One fine morning during the lockdown days, we happened to be listening to a talk which referred to the ‘Karma Account’. As accountancy professionals, we registered the summary as follows:
The rule is Debit for sin and Credit for good deeds. There is also the concept of brought forward of balance in the form of ‘sanskars’ from the previous birth to this one and carry forward from this birth to the next.
Most of us would distinctly recall our elders referring to ‘pichale janam ke sanskar’ (impressions of an earlier life) / ‘pichale janam ka karz’ (debts of an earlier life), etc.
The talk also elucidated the brought forward ‘sanskars’ by referring to child prodigies who, though without training, were manifesting the ‘sanskars’ of their previous birth. In fact, we are always puzzled when we see a scoundrel or a lazy or stupid person rolling in wealth. ‘How can it be?’ is the question that we ask.
A beautiful analogy was provided as an answer to a seemingly difficult riddle. Have you ever been to a flour mill? Sometimes, you see pulses being poured into the hopper at the top but see wheat flour being turned out at the end of the process. And you wonder how this happens, without realising that the wheat that was poured in earlier is now coming out as the white wheat flour. The ground pulses shall appear later. It is only a matter of time.
If this is so, this account of ‘sanskars’ should be kept pure. What will happen if this account is carried forward with inappropriate entries and manipulated transactions resulting from an incorrect living? What will happen in the next birth? Everyone should take care to pass correct entries as a reflection of right knowledge, right faith and right conduct in their present lives so that the balance is either zero (state of bliss) or the balance carried forward is of the nature of credit strengthening our lives in the next birth.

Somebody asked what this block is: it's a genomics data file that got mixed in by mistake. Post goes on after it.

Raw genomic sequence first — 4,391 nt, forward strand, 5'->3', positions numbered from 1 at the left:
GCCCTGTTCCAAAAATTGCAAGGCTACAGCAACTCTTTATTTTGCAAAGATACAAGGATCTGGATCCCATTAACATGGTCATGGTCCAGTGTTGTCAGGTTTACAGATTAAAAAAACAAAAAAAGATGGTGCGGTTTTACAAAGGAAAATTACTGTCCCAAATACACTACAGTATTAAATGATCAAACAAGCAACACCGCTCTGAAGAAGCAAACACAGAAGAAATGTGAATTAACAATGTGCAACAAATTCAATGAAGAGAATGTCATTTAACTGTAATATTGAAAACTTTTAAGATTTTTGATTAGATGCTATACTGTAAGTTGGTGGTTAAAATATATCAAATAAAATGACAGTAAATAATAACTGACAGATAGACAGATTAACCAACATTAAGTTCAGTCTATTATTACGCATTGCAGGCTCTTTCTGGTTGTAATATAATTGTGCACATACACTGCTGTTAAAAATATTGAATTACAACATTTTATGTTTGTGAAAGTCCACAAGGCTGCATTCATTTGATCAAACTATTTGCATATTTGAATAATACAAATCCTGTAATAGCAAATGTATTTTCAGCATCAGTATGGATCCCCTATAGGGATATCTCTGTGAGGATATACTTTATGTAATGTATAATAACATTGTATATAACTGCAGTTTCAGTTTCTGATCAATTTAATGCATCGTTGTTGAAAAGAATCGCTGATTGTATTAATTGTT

A cursory appraisal of the Brihadaranyaka Upanishad (7th Century BC) at 4.4.5–6 gives us the following:
Now as a man is like this or like that, according as he acts and according as he behaves, so will he be; a man of good acts will become good, a man of bad acts, bad; he becomes pure by pure deeds, bad by bad deeds;
And here they say that a person consists of desires, and as is his desire, so is his will; and as is his will, so is his deed; and whatever deed he does, that he will reap.
The Jain philosophy elaborately provides for the nature and working of Karma as also the pathway to be free of the Karmic Account – released of worldly affairs and into the perfect blissful state, i.e., moksha.
To conclude, we cannot but help recall Kabir who said